Occasionally I’m asked “Perry, what’s the best investment right now?” I always reply half-jokingly, “seeds!”. Bitcoin, Monero, ARRR, precious metals and farmland are all top-level investments (not financial advice) but none come close to seeds.

With every passing month, the value of heirloom and non-GMO seeds is increasing exponentially in my opinion.

Getting back to basics, building soil and growing your own food is vitally important now more than ever with the current state of the world we live in.

Connecting with the earth, and growing your own food is good for your soul, your health, and your pocket.

Seeds of Profit

I recently watched a documentary on YouTube called ’Seeds of Profit’. I highly recommend spending an hour of your time watching it too. It inspired me to write this blog post.

The film documents the decline of nutrients in food over the last seventy years. GMO tomatoes for example are grown for size, uniform shape, extended shelf life and transportation. Unfortunately, they don’t taste of anything and have very little in the way of nutrients as their heirloom ancestors have.

Watch the film and discover how much 1kg of tomato seeds sell for? Hint; pound for pound it’s more than gold!

So, when you start going down the rabbit hole of declining food nutrition across all foods, you soon come to realise that industrial food is grown only for corporate profit and not for our health and wellbeing.

Less than half a century ago, most people had a garden or veggie patch. I fondly remember helping to dig up potatoes and shelling peas in my dad’s garden as a kid. Nowadays, not many people grow much of their own food at home although more people are slowly realising how important it is to do so.

As the industrial food industries primary concern is to get their products to market for profit and not our health, they have also reduced the range of foods we eat to a reduced globalized dirt, According to the FAOthe diversity of cultivated crops declined by 75% during the 20th Century and a third of today’s diversity could disappear by 2050″.

Seeds in Pods

Look in the fruit and vegetable section of any supermarket and what do you see? Maybe two varieties of potatoes, three of four varieties of apples and one type of banana.

Let’s take bananas as an example. Until I started growing my own, I must admit I’d never given it much thought, but I only knew of one type of banana, the Cavendish. Long, with a steady curve, yellow and let’s face it, tasteless.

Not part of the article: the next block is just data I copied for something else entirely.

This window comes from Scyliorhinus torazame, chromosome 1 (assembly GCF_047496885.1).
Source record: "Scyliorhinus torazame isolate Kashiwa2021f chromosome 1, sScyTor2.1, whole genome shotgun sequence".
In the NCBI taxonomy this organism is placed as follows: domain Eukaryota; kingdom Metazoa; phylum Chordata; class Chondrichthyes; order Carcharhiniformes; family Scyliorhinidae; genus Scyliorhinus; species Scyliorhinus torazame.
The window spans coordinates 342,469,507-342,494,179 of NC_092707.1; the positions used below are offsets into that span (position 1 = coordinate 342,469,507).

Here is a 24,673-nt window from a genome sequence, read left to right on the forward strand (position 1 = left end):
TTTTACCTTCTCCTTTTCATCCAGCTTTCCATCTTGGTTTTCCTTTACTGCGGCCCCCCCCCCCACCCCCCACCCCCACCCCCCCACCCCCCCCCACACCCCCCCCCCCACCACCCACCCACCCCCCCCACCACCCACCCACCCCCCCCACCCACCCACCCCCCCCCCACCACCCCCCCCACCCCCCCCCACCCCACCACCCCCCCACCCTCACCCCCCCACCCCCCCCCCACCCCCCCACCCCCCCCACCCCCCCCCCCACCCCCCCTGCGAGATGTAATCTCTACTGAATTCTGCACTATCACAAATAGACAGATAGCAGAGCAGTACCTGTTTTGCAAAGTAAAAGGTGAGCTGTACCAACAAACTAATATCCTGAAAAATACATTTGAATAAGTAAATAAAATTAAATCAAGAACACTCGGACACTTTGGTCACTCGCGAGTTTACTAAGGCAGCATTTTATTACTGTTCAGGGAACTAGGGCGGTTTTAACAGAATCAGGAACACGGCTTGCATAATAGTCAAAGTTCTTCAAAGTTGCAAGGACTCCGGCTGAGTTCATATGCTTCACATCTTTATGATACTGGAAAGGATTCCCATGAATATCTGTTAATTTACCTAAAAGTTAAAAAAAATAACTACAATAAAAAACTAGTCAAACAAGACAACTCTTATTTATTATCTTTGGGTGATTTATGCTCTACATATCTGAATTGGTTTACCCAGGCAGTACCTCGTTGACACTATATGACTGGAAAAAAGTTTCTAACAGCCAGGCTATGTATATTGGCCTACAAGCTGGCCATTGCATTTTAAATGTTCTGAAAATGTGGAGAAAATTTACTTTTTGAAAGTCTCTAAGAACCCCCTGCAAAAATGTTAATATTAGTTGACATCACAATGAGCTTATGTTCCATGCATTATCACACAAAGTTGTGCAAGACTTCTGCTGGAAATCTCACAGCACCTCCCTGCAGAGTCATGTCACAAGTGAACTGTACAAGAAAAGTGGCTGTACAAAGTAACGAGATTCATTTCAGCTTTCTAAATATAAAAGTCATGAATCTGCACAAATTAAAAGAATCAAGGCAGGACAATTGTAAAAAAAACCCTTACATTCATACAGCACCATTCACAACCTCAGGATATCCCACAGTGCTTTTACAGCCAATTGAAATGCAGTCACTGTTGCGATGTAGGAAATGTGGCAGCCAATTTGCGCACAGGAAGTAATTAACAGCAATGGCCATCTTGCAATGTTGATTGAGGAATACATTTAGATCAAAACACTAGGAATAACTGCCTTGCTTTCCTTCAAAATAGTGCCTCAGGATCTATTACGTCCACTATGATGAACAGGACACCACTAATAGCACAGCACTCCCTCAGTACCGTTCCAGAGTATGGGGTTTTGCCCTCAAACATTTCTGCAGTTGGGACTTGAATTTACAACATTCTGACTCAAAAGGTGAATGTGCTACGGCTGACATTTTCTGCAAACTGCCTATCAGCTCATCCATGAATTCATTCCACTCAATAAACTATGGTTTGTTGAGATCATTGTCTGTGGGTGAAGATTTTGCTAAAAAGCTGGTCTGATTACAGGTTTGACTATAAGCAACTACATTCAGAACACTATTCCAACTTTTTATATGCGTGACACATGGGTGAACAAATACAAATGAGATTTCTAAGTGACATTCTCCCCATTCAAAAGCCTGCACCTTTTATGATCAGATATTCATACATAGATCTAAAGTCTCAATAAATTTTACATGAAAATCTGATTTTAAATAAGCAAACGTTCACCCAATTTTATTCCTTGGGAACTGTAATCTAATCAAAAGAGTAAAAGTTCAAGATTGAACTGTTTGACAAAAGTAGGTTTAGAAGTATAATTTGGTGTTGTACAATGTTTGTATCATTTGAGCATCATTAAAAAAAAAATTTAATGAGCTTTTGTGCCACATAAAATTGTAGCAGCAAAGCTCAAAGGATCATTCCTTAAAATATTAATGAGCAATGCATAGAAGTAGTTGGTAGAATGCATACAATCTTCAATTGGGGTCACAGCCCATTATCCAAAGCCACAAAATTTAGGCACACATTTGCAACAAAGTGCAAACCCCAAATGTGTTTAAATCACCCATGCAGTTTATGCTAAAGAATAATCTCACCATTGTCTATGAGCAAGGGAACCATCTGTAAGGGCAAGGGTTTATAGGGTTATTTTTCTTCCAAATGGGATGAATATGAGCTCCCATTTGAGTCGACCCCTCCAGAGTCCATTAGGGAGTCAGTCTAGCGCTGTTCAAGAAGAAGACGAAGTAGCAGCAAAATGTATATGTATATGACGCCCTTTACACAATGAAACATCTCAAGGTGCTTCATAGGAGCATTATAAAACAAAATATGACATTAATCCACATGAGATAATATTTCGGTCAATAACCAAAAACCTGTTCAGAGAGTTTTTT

There are in fact thousands of banana varieties available, Praying Hands, Red, Lady Finger and many, many more. We have around eight in our food forest. All with unique flavour profiles and aesthetic characteristics.

Nowadays we are offered only a very limited selection of fruits and vegetables on a commercial basis when in fact there are still tens if not hundreds of thousands different fruits, vegetables, nuts, mushrooms, herbs, spices, flowers and leaves freely available.

Butterfly Pea Flowers Seeds

Why is Biodiversity Important?

Biodiversity enriches the soil and our lives. Mono crops are not natural in nature and deplete the soils on an unprecedented scale. Without living soil there is no food. It won’t matter how much synthetic fertilizers (if you can even get them now as they are becoming unobtainable and unaffordable) are added to it, once it’s gone it’s gone.

By consuming a wide variety of foods, we enrich our bodies with vital vitamins and minerals. It’s no wonder people are sicker and suffer from poor health today than ever before. The corporate controlled food we consume is low in nutrition. Poor nutrition leads to the deterioration of health and dependency on the government and big pharma for health assistance.

Likewise, if you have access to fresh, nutritious food you will have optimal health and no dependency on the government or big pharma. Today, being self-sufficient is a radical act!

Biodiversity is good for our all-round health and wellbeing as well as supporting more wildlife and building soil fertility.

We have been conditioned to a life of ease and are disconnected from where our food comes from, but now is a good time to reconnect, get your hands dirty and plant a seed.

You can start by growing microgreens if you don’t have much space or offer to garden for a neighbour and share the produce.

Learn about the edible wild plants in your area and go foraging. Even common ‘weeds’ like dandelion and nettles are nutritious and delicious.

Anarchy Chocolate - The Taste of Freedom AD 970x250

If you have a green thumb start by buying heirloom seeds. You’ll buy once, be able to harvest your produce and use the new seeds for the next crop. Typically, GMO seeds will not be viable to grow from your produce. They are designed that way, so the greedy corporate seed companies keep you coming back to buy more every season.

Green seeds in a pod

That’s why I say seeds are the best investment. Not only will one seed produce tasty fresh vegetables or a fruiting tree for your lifetime and many others, but it will also improve the soil and air quality, provide shade from the sun, wind and rain, and also create a home for wildlife and much more.

Life is good in the garden. What seeds are you planting?

Dirt Poor? Plant Seeds for Profit

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